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Say no to second sermon.
Last year I had the privilege of going to a national ministry conference to hear a world class communicator. They did exactly what one would expect from a world class communicator at a big time conference. They were powerful, articulate, and convicting. As the communicator was wrapping up their talk, my mind was spinning and my heart was churning as I wrestled with my thoughts and with God as to where to go with what I had just heard.
But before I could get too far down the road in processing this thing God was doing in me, the over stylized worship leader did, what I like to call, second sermon. Obviously God did something big in this person’s heart as well, and used their opportunity with the mic to share their conviction. This seems all well and good, but it actually derailed the thing that God was doing in me.
Instead of letting the message stand alone, and allow space for me to reflect and the Holy Spirit to move and direct me, I had a tour guide do all the work for me. And truthfully, I did not come to hear the worship leader’s perspective on this talk, I came to be challenged by this particular communicator.
For as much as I hate when second sermon happens to me, as a youth worker, and specifically as a small group leader, I am afraid that the bulk of how I lead is using the most comfortable tool in the box for discussion, the second sermon.
The purpose of small groups:
Without much reflection, I think that I think the purpose of small groups is to make sure the students have really heard what was just communicated in big church, during the youth talk, or through the curriculum. Sure, there are questions to be asked, but through the awkward silence, poor theology, and obvious cases of completely missing the point, the true point of small groups is to help the communicator land the plane.
I am guilty of this, every one of my small group leaders are guilty of this, and I know that you are guilty of this too. We jump in and take over the conversation. We think we are filling the silence, correcting theology, or passing on conviction, but I would like to push back a little bit, and argue that what we are truly doing is short circuiting the work of the Holy Spirit.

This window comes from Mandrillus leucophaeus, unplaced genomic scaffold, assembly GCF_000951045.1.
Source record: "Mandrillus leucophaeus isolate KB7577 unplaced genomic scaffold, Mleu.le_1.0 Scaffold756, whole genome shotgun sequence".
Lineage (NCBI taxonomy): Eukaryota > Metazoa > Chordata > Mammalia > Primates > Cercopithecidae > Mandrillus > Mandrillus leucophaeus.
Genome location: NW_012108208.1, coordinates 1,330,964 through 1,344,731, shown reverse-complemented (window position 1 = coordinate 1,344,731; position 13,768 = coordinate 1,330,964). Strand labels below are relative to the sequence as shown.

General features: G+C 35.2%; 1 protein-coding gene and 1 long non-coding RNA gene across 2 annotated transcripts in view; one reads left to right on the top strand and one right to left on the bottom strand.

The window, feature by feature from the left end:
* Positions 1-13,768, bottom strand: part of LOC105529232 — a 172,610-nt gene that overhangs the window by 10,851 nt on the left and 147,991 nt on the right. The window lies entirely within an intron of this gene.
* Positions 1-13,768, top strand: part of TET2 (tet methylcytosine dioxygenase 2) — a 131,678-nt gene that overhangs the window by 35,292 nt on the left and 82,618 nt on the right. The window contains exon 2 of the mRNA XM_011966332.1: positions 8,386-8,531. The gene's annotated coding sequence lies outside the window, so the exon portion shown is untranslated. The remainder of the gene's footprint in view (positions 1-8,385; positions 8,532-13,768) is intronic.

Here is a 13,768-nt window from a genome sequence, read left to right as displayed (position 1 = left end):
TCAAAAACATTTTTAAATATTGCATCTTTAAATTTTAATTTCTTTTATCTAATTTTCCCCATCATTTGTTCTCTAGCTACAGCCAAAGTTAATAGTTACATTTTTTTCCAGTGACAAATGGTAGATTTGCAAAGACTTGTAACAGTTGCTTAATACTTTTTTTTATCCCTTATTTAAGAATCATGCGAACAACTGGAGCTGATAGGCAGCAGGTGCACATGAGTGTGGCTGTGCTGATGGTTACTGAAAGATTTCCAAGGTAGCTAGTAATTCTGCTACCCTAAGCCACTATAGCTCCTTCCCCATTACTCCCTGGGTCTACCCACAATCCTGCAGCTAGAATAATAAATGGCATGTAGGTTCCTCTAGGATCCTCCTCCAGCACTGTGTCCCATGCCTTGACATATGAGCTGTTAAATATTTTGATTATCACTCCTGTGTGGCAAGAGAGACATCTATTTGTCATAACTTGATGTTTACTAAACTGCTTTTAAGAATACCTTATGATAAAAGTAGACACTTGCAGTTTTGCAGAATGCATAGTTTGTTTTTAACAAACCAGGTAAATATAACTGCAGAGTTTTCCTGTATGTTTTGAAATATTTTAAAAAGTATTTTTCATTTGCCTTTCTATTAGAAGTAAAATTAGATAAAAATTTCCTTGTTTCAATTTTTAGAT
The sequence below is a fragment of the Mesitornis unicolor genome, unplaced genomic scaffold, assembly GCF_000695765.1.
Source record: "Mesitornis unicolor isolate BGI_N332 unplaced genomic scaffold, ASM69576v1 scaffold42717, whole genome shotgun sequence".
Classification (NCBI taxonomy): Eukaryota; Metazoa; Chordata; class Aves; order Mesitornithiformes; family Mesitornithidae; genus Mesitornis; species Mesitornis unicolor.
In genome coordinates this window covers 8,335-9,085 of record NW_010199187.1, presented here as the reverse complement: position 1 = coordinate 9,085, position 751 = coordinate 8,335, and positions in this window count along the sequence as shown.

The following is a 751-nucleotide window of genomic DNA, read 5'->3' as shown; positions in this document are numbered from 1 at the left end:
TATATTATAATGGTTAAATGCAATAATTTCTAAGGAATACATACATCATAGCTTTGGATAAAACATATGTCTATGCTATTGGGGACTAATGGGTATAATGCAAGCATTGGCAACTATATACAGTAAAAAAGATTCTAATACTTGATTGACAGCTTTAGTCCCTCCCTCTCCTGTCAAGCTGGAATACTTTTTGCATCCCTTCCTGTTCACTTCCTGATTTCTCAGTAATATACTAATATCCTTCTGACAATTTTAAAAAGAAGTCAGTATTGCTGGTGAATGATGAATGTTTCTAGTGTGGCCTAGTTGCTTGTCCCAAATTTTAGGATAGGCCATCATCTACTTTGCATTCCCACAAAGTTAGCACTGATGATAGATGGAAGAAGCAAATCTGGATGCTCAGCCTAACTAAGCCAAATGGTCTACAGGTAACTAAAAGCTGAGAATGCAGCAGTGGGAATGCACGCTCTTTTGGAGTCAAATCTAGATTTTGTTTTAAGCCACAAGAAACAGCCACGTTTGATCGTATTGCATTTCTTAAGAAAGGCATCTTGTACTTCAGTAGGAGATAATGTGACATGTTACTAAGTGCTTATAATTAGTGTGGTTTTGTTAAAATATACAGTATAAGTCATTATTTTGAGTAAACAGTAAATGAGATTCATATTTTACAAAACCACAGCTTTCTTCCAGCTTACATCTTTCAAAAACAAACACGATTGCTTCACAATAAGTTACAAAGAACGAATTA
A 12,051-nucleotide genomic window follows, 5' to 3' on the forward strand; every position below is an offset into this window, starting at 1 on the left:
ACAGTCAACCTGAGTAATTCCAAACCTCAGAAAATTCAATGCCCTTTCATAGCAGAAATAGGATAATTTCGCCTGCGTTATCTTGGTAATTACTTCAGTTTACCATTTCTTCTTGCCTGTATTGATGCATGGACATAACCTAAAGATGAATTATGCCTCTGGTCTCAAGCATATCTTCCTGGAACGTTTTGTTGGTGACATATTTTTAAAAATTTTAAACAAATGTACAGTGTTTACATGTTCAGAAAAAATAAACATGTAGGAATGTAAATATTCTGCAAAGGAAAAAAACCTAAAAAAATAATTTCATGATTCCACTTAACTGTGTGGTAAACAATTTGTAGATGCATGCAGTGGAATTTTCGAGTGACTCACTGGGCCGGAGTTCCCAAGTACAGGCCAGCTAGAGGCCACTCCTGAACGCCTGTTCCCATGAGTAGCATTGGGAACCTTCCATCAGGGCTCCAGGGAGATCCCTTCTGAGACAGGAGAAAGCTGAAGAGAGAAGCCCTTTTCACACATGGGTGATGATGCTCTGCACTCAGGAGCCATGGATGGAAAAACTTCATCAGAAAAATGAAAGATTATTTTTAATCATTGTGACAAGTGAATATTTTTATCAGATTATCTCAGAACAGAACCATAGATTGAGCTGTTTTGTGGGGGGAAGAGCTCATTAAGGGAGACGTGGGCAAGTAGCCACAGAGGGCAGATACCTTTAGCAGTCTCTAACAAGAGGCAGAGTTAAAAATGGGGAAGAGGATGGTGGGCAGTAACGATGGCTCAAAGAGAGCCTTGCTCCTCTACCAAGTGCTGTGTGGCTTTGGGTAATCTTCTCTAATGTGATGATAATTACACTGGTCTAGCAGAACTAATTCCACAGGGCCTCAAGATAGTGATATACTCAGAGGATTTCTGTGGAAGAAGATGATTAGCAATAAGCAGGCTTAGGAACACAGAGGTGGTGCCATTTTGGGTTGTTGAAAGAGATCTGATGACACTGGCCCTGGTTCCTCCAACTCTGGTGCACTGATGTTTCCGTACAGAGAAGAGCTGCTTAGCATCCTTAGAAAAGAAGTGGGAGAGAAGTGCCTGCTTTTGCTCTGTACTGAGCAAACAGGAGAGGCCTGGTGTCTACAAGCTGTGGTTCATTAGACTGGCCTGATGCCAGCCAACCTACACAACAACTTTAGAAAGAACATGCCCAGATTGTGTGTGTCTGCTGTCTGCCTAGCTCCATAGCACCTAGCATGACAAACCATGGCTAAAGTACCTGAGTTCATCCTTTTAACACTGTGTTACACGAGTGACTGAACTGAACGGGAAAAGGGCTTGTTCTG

What would it look like if you saw the purpose of small groups as to help students not as the place to confirm the leader’s thoughts and convictions, but as the work space for students to truly process what the Holy Spirit is doing in them?
This means that we have to make space for awkward silence, poor theology, and complete misses when it comes to the desired outcome of the communicator.
There is no space in our students’ lives where they can actually process the deeper issues and concerns of their life, especially in the context of their faith. Small groups are a gift to them, and should be treated as such. Hearing what is actually in their minds and hearts is a prized gift that nobody really gets access to. And when we provide second sermon, we communicate that we really aren’t interested in this most precious gift.
2 Quick take-a-ways:
Say no to second sermon
Actually ask questions that require answers when facilitating a small group. For that is what you are, a facilitator, not the back up preacher.